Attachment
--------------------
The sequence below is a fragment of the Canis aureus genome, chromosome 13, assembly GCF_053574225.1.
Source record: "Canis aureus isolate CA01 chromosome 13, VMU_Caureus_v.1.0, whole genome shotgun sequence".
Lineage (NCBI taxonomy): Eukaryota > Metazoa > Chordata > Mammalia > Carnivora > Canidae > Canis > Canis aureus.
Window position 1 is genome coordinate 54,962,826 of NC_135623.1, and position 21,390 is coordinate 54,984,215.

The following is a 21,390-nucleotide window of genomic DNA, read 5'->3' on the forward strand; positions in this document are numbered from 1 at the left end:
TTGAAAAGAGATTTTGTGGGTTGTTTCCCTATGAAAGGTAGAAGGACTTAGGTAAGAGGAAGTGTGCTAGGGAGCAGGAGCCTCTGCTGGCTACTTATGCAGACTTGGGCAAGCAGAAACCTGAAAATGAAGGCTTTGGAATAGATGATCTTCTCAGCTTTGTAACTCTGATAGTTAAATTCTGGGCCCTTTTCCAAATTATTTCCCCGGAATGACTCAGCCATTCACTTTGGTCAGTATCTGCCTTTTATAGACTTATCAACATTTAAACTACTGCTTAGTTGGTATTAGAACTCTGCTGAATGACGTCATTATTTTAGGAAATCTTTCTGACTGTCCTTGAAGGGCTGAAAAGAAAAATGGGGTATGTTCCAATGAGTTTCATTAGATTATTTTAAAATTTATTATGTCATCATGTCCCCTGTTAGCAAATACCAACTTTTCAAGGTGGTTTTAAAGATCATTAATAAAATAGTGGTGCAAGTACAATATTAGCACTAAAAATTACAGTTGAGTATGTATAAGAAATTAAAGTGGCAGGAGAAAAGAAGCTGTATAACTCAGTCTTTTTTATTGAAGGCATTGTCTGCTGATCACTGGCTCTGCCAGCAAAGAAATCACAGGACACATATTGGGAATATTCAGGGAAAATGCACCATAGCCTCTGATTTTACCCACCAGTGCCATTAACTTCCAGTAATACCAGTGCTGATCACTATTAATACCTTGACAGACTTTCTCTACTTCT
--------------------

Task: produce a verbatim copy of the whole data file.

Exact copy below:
The sequence below is a fragment of the Canis aureus genome, chromosome 13, assembly GCF_053574225.1.
Source record: "Canis aureus isolate CA01 chromosome 13, VMU_Caureus_v.1.0, whole genome shotgun sequence".
Lineage (NCBI taxonomy): Eukaryota > Metazoa > Chordata > Mammalia > Carnivora > Canidae > Canis > Canis aureus.
Window position 1 is genome coordinate 54,962,826 of NC_135623.1, and position 21,390 is coordinate 54,984,215.

The following is a 21,390-nucleotide window of genomic DNA, read 5'->3' on the forward strand; positions in this document are numbered from 1 at the left end:
TTGAAAAGAGATTTTGTGGGTTGTTTCCCTATGAAAGGTAGAAGGACTTAGGTAAGAGGAAGTGTGCTAGGGAGCAGGAGCCTCTGCTGGCTACTTATGCAGACTTGGGCAAGCAGAAACCTGAAAATGAAGGCTTTGGAATAGATGATCTTCTCAGCTTTGTAACTCTGATAGTTAAATTCTGGGCCCTTTTCCAAATTATTTCCCCGGAATGACTCAGCCATTCACTTTGGTCAGTATCTGCCTTTTATAGACTTATCAACATTTAAACTACTGCTTAGTTGGTATTAGAACTCTGCTGAATGACGTCATTATTTTAGGAAATCTTTCTGACTGTCCTTGAAGGGCTGAAAAGAAAAATGGGGTATGTTCCAATGAGTTTCATTAGATTATTTTAAAATTTATTATGTCATCATGTCCCCTGTTAGCAAATACCAACTTTTCAAGGTGGTTTTAAAGATCATTAATAAAATAGTGGTGCAAGTACAATATTAGCACTAAAAATTACAGTTGAGTATGTATAAGAAATTAAAGTGGCAGGAGAAAAGAAGCTGTATAACTCAGTCTTTTTTATTGAAGGCATTGTCTGCTGATCACTGGCTCTGCCAGCAAAGAAATCACAGGACACATATTGGGAATATTCAGGGAAAATGCACCATAGCCTCTGATTTTACCCACCAGTGCCATTAACTTCCAGTAATACCAGTGCTGATCACTATTAATACCTTGACAGACTTTCTCTACTTCT